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CSUMB senior Elizabeth Hensley discusses her thoughts on current politics.

This year millennials will match the Baby Boomers, those between 52 and 70 years old, as the generation with the largest pool of eligible voters. By 2020 they’re projected to be the largest by a margin of 6 percent. They have also replaced Generation X, 36 – to 51-year-olds, as the largest generation in the U.S. workforce.

It’s a generation born into high healthcare costs, skyrocketing student debt and a more fragmented job market that pushes precarious, gig-based work as opposed to the steady jobs known to previous generations.

But it remains to be seen if this generation will throw its weight around and help shape the results of this year’s presidential, state and local elections.

Read more at Monterey County Weekly…

56b2978e2a190.imageOn June 8, 2015, several men left port in Punta Banda, a peninsula just south of Ensenada in Baja California, and motored out to sea in a 30-foot skiff called a panga.

Pangas don’t attract much attention in Baja, as they are common for local fishermen to use.

Only Juan Antonio Rojo, Jose Burgueno Sanchez, Victor Sandoval, Jesus Isrealas Carrion Corrales and likely a few others weren’t in search of fish. They were looking to land something much more lucrative: a $2 million-plus payout for a successful shipment of marijuana.

Their destination: Big Sur. With extensive wilderness and minimal law enforcement, the region lends itself to clandestine activity. The pangas’ low profile and two high-horsepower engines make them hard to spot and speedy in case of pursuit.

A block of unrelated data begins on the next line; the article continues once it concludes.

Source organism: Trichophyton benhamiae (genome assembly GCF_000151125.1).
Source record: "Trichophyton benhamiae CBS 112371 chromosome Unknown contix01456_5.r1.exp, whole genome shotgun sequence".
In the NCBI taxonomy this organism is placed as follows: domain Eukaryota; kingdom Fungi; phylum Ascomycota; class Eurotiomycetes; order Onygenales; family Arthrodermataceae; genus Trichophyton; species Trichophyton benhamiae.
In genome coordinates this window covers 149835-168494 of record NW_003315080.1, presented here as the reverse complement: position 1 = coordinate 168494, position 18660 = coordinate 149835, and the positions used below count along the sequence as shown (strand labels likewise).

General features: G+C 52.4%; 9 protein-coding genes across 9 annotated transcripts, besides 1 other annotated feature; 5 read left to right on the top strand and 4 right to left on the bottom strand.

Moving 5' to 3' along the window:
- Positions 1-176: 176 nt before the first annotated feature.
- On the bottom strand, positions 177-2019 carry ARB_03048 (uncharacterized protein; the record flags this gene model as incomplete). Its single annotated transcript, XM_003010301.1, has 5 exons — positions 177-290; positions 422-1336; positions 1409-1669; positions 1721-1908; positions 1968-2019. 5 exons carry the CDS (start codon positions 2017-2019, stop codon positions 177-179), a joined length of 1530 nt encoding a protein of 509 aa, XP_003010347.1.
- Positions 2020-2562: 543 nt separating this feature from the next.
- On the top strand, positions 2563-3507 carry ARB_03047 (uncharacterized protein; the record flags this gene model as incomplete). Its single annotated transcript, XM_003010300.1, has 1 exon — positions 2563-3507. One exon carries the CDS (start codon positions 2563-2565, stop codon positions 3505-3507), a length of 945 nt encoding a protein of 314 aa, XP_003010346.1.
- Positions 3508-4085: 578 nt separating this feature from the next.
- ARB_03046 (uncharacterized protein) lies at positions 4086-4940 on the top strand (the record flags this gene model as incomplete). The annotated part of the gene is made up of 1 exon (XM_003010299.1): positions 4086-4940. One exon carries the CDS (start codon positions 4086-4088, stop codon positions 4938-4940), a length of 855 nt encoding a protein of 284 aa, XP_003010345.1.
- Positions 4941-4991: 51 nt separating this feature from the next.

Few people who make land in Big Sur with a cache of drugs ever get apprehended. Not so for this group.

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David Lopez woke up wet and shivering on the ground behind a row of hedges in downtown Monterey. To say he woke up might be saying too much. The chilly night didn’t give him much rest. As the first pedestrians of the day started walking by his sleeping quarters, he pulled himself up, brushed off as much mud as he could and made his way down to the waterfront hoping he could find company with one of his few friends.

Lopez is a sturdily built man who once lived a violent life on the streets of Salinas, but at 66, life outside is wearing on him. He says he feels tired. He looks exhausted. He wonders if a trip to the ER or a night or two in jail might make him feel better. But what he really wants is a backpack, or better yet, a blanket. His was stolen a few days earlier, making life in the darkening days of late November harder than normal.

He walks toward Cannery Row where his friend Douglas slept on the beach. Douglas finds himself on the streets for a different reason: Substance abuse and likely mental illness stripped him of his tenuous hold on a working-class existence. Lopez, on the other hand, says he was released from prison in 2012 after spending 35 years behind bars, a senior citizen with no family to stay with, and no marketable skills.

Read more at Monterey County Weekly…